The Bassugg Shop
Bassugg Breed Summary
Affectionate, Gentle, Friendly and Mischievous
Meet the Bassugg, a mix of Basset Hound and Pug. Both are affectionate, lovable breeds who live to please their owners.
The Bassugg thrives on human attention and is also extremely playful, making them excellent companions for any kind of owner – from seniors looking to have a small/medium-sized companion, to families who would like to introduce a four-legged furry friend into their family.
|Lifespan||12 - 15 years|
|Height (at the withers)||Males and Females 10 - 14in|
|Weight||Males and Females 12 - 15lb|
|Coat||Soft, short, silky hair|
|Color||Tan, Brown and Black|
|Common health issues||Seborrhea Elbow, Obesity, Keratoconjunctivitis Sicca|
If you are looking for a dog that loves to snuggle and thinks he’s a teddy bear then the Bassugg may be the perfect dog for you! With a laid-back, gentle, and friendly disposition, this breed is wonderful for people of all ages. On top of this, the Bassugg is a great dog to consider if you already have other pets as he gets on brilliantly with other animals. While this breed can sometimes be mischievous, especially when bored, they are very easy to train and always want to please their owners. This most likely comes from the Pug parent considering that the Basset Hound tends to have a stubborn streak that can make him slightly difficult to train. If you have issues housetraining your Bassugg, don’t get discouraged. This breed can be a bit slow in that department but with patience and practice they will eventually catch on. Due to their desire to please, the Bassugg makes a wonderful dog for the elderly, first-time dog owners, and anyone who wants a fun and playful pet that can also snuggle forever. They're not known to bark often, which makes them fantastic for apartments or areas where you don’t want to disturb any neighbors.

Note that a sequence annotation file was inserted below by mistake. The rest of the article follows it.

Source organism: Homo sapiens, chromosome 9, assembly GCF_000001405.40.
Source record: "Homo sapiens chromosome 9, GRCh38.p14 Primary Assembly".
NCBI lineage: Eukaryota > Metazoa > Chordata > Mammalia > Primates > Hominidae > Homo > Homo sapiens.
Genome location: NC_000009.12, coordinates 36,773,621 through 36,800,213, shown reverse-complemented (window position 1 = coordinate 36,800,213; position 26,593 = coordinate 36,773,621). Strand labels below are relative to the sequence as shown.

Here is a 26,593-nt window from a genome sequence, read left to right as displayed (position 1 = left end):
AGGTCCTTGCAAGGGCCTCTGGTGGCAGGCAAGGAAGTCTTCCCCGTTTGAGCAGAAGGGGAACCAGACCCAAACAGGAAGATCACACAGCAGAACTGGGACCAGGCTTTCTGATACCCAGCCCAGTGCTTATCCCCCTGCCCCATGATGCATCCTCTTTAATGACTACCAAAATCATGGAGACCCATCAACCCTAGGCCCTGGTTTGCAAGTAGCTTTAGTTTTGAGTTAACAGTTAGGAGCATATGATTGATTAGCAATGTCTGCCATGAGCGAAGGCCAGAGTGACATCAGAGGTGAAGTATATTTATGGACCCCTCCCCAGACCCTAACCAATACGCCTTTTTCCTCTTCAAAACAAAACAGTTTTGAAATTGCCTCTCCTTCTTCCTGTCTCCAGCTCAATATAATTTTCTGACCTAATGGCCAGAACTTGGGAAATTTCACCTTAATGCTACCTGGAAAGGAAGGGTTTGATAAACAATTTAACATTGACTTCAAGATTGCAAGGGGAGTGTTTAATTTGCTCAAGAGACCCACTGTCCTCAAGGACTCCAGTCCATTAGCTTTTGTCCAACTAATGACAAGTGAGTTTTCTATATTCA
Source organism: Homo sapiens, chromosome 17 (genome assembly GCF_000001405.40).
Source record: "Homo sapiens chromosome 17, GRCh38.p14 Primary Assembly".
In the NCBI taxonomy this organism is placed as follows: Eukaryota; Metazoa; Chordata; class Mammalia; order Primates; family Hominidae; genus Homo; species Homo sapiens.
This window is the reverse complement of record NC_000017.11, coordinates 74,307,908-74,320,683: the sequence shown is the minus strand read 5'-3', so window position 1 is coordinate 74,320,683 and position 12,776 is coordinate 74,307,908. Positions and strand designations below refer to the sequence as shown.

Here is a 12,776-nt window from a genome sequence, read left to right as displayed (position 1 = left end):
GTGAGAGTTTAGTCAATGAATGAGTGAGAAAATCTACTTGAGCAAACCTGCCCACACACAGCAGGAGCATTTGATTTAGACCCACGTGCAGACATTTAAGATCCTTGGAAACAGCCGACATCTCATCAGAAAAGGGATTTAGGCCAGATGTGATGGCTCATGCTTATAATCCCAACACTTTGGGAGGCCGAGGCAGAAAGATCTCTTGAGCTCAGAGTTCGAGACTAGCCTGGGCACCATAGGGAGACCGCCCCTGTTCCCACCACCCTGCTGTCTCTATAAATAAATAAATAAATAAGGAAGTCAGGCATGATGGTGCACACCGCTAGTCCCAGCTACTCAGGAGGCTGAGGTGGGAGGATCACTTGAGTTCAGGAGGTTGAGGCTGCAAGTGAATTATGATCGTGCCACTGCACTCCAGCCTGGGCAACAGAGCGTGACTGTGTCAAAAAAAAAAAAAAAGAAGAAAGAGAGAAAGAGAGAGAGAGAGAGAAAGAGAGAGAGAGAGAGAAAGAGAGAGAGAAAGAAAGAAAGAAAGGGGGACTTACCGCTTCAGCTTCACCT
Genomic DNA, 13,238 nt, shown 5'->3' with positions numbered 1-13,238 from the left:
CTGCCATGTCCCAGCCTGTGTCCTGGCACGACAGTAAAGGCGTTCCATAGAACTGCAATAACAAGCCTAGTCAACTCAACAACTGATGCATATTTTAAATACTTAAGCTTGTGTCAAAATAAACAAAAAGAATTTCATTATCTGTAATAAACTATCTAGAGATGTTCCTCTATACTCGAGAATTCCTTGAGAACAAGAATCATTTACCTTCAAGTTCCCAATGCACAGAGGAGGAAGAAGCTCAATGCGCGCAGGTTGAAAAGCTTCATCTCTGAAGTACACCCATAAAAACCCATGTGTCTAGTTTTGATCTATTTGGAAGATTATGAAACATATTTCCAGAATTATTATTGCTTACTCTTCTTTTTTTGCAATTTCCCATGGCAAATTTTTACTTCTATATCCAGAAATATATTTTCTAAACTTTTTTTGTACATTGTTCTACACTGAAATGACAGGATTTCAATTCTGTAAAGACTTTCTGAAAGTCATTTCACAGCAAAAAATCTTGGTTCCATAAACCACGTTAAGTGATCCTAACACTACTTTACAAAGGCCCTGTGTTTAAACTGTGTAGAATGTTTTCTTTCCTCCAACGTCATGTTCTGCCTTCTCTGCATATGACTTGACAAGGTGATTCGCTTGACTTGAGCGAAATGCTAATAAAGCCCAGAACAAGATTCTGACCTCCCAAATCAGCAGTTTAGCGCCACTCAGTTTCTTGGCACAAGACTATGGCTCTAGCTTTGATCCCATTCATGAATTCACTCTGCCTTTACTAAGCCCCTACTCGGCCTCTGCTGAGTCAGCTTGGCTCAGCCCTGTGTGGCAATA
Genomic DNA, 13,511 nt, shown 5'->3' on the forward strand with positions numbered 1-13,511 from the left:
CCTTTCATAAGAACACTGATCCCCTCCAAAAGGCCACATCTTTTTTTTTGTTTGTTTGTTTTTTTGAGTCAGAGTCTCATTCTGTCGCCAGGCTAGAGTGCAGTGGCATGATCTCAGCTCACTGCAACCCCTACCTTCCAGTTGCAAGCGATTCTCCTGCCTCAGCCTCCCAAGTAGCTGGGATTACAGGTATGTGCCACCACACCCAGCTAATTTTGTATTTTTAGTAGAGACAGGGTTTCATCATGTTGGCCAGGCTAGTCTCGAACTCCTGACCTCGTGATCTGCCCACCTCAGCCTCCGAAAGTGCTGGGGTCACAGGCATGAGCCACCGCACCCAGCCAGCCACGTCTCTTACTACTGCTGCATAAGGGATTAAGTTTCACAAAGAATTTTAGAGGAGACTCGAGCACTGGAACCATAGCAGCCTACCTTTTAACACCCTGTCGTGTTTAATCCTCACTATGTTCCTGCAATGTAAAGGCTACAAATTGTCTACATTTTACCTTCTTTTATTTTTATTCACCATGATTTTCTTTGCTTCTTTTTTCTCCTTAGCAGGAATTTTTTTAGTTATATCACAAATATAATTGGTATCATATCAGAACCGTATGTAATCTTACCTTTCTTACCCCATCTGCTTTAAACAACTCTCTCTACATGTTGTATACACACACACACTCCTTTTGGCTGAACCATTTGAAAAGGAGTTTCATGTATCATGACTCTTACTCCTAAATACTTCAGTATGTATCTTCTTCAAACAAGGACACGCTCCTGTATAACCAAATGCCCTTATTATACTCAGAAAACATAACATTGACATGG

While we're not quite sure where or why the Bassugg started off, we do know plenty about its parent breeds: the Pug and the Basset Hound.
Pugs are an old Chinese breed of companion dogs that made its way to Europe when the Chinese traded the dogs for Dutch goods.
The history of Basset Hounds, however, isn’t as well-recorded. Little is known about this breed, however, it is suspected that early Ardennes hounds were taken to Britain in the early 1060s due to the Norman invasion – this breed was then used in packs to hunt wildlife. In the 1500s, the Basset Hound breed was referred to as a “badger hunter” and in the 1800s and 1930s, the breed was mixed with Bloodhounds in order to increase its size.